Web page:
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Vical, Exelixis Surge as Cancer Meeting Nears


ASCO study data will move shares of a number of cancer drug companies.

Biotech company Vical's (VICL) stock has more than doubled this year, Oncothyreon's (ONTY) shares jumped almost 75% and Exelixis (EXEL) has risen by more than a third.

All of the companies are developing experimental cancer treatments, and some investors are betting that the small-cap firms will release promising study data at the upcoming American Society of Clinical Oncology conference in Chicago next month. Investors will get a sneak preview of scores of scientific papers on drug research Wednesday evening when the cancer group, known as ASCO, will make much of the research available online. (Click here.)

A number of companies presenting research at the conference, which includes the vast majority of biotech firms studying cancer therapies, will see their stocks move based on the data. As noted, some of these companies already are seeing their shares rise.

Wednesday's data dump and results of the actual presentations at the ASCO meeting June 3-7 can cause small company stocks to more than double. The conference is the biggest and most prestigious scientific meeting for cancer research in the country, drawing about 30,000 people.

Michael Becker, a biotech industry consultant, calls the stock movements the ASCO effect, a term he coined a decade ago. Previously, only ASCO members were privy to the scientific papers, known as abstracts, before the research was presented at the conference. That allowed some --but not all-- investors to trade on the information prior to the research presentations. In recent years, ASCO reversed its policy and makes the abstracts available to anyone through the organization's website.

It's tricky when companies such as Vical have such big stock run-ups prior to the abstracts even being released. So, it's possible some stocks will surge before the conference only to drop later even if study data is positive. The conference presentations will update information on the companies' studies, which can be significant given the pace of drug discovery.

"It will be up to investors as to which (companies) still have some gas in the tank to reach higher price levels," says Becker, senior partner at MD Becker Partners.

There are around 300 publicly traded biotech companies and more than half are researching cancer treatments. Becker estimates more than 100 of these public biotech companies will present data. In all, there will be more than 4,000 abstracts.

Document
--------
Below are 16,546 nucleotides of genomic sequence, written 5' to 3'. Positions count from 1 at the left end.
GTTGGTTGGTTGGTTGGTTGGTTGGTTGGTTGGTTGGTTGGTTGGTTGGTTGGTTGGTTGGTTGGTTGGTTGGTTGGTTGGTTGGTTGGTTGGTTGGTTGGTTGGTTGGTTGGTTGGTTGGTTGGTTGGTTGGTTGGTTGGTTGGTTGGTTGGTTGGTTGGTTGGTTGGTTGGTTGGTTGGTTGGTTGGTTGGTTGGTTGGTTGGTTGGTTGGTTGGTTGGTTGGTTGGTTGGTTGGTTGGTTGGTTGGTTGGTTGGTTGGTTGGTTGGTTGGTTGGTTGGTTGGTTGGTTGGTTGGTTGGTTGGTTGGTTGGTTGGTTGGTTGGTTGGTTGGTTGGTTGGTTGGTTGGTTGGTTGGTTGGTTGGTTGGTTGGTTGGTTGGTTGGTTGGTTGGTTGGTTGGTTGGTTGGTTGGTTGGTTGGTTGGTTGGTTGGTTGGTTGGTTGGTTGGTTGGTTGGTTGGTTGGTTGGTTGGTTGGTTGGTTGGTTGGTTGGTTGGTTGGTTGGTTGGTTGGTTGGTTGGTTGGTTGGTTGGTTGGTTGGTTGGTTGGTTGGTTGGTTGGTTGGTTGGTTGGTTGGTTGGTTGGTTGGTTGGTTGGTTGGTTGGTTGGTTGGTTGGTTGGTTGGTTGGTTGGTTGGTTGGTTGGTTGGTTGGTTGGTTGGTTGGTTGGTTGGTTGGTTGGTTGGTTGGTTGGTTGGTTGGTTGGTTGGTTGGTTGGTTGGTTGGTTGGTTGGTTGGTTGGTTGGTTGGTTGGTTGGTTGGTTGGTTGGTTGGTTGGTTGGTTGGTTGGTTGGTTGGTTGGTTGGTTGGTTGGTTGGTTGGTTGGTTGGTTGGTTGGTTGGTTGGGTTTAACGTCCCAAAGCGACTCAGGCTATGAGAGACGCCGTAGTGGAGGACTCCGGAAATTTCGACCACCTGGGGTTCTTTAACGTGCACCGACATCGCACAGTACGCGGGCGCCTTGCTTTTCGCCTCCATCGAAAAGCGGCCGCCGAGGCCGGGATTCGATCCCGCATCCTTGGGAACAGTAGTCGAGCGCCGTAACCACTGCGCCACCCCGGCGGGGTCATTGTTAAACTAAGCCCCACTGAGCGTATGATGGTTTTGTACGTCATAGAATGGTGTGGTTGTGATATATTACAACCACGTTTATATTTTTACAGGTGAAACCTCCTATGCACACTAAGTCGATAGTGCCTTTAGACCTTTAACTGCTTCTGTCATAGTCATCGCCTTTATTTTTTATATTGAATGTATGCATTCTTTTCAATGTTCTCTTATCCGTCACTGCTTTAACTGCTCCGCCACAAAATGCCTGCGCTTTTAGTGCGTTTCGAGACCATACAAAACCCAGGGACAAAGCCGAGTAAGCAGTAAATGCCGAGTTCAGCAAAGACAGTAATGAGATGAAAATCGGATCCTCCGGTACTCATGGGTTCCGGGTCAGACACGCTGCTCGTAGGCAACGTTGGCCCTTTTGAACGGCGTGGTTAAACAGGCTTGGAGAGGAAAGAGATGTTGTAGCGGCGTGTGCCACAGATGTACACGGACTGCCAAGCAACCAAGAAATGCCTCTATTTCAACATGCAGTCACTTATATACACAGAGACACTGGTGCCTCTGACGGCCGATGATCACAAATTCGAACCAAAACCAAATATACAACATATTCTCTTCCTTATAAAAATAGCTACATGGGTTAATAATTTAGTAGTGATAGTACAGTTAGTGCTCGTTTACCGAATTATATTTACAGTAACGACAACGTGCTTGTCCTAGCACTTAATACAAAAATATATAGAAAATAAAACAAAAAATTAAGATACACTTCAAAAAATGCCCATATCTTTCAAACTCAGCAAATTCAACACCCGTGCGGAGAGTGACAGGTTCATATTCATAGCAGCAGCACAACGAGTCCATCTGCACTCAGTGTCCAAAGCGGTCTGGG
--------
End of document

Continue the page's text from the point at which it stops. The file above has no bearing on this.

Investors should be bone up on current research themes. Cancer vaccines, for instance, still make up a fraction of the oncology drugs being developed, but Dendreon's (DNDN) prostate cancer vaccine has highlighted the benefits of immunotherapy to treat cancer. (Also read Dendreon Presents Additional Provenge Safety Data.)

Vical is conducting late-stage human studies for Allovectin-7, a vaccine to treat skin cancer patients. There's a lot of focus on skin cancer research and the area is getting even more attention from investors since Bristol-Myers Squibb (BMY) won approval to sell the melanoma immunotherapy Yervoy this year. Bristol-Myers will present new Yervoy data at ASCO, which will spur more discussion about the treatment and the disease..

Oncothyreon licensed its experimental lung cancer vaccine to German-based Merck KGaA. The vaccine is in the late stages of human studies and, if shown to be effective treating lung cancer, could be tested for other types of cancer. Oncothyreon also is testing a drug, PX-866, to treat head and neck and (separately) colon cancer in combination with other therapies. PX-866 is among a class of drugs known as PI3-kinase inhibitors, which is getting a lot of attention among cancer researchers.

Another vaccine maker, Agenus (AGEN) will present data on its mid-stage trials for Prophage to treat brain cancer.

Exelixis is partnered with French drug maker Sanofi (SNY) to develop two PI3-kinase inhibitors. It will also make oral presentations at ASCO for its most advanced solely owned developmental drug cabozantinib for the treatment of both ovarian and prostate cancers.

Overall, ASCO presentations will include scores of potential first-line and second-line treatments for cancer, new types of chemotherapy and screening products. Those first-line treatments tend to attract a lot of investor interest.

After a previous disappointment, Japanese company Eisai will report results from its late-stage study of Dacogen to treat elderly patients with a form of leukemia. The company's data may have an impact on SuperGen (SUPG), which licensed the drug to Eisai. The drug is aimed at acute myelogenous leukemia, a particularly difficult to treat form of the disease. Two other companies are presenting data at ASCO on experimental treatments for the type of leukemia, Cyclacel Pharmaceuticals (CYCC) and Sunesis Pharmaceuticals (SNSS).

These are just a handful of examples. A number of other story lines will emerge in the coming weeks.
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